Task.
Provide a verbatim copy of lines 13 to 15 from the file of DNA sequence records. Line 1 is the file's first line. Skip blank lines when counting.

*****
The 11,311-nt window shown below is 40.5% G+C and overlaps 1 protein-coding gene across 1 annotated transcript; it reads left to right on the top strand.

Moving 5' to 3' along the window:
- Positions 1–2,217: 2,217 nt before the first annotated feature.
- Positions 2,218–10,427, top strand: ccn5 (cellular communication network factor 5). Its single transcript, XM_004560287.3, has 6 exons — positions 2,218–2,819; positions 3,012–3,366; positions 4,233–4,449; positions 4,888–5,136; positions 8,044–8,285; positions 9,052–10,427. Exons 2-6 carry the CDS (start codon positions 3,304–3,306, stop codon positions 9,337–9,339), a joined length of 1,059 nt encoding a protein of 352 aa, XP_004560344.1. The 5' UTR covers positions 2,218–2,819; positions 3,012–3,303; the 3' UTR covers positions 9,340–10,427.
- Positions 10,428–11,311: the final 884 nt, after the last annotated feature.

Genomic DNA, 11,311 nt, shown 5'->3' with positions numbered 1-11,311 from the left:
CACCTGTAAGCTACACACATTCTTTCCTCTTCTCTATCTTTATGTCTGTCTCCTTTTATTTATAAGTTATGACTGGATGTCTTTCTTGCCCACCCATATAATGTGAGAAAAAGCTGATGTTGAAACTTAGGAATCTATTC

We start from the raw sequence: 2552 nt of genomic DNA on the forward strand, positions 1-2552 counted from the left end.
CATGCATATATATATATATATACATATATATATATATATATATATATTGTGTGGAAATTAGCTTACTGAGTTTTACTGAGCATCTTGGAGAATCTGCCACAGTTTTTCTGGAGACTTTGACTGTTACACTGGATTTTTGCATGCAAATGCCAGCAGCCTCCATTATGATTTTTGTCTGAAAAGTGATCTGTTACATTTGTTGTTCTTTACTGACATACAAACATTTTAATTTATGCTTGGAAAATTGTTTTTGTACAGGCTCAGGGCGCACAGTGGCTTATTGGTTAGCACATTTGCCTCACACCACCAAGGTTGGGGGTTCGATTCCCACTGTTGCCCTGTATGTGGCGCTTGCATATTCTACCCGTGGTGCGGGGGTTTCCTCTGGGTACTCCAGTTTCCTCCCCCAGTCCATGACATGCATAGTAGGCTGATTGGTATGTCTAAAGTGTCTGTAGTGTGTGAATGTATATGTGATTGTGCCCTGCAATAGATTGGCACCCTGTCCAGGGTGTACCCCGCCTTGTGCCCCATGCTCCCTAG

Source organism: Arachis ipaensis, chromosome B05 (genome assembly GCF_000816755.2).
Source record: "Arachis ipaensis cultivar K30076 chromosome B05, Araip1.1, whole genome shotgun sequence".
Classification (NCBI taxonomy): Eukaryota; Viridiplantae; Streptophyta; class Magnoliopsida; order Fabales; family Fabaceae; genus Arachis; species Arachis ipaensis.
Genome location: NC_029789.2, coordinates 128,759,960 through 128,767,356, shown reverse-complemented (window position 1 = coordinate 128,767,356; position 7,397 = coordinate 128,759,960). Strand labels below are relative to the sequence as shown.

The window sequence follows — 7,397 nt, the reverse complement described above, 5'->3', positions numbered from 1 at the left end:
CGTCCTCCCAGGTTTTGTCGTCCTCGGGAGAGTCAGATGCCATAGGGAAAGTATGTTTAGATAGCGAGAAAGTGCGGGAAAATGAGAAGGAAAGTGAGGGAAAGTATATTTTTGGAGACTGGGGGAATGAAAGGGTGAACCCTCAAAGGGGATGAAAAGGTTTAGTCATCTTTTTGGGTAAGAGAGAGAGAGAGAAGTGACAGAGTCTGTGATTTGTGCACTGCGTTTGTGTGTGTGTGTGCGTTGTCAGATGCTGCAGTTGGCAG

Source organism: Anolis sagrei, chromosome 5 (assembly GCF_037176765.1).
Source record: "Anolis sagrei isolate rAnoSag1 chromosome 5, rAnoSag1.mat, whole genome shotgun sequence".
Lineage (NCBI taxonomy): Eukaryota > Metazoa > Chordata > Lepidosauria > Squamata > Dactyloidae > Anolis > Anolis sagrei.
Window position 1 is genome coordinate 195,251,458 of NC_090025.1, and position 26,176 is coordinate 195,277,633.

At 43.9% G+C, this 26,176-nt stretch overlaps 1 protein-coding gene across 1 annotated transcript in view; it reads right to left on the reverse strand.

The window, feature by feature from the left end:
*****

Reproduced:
Genome location: NC_029789.2, coordinates 128,759,960 through 128,767,356, shown reverse-complemented (window position 1 = coordinate 128,767,356; position 7,397 = coordinate 128,759,960). Strand labels below are relative to the sequence as shown.

The window sequence follows — 7,397 nt, the reverse complement described above, 5'->3', positions numbered from 1 at the left end:
CGTCCTCCCAGGTTTTGTCGTCCTCGGGAGAGTCAGATGCCATAGGGAAAGTATGTTTAGATAGCGAGAAAGTGCGGGAAAATGAGAAGGAAAGTGAGGGAAAGTATATTTTTGGAGACTGGGGGAATGAAAGGGTGAACCCTCAAAGGGGATGAAAAGGTTTAGTCATCTTTTTGGGTAAGAGAGAGAGAGAGAAGTGACAGAGTCTGTGATTTGTGCACTGCGTTTGTGTGTGTGTGTGCGTTGTCAGATGCTGCAGTTGGCAG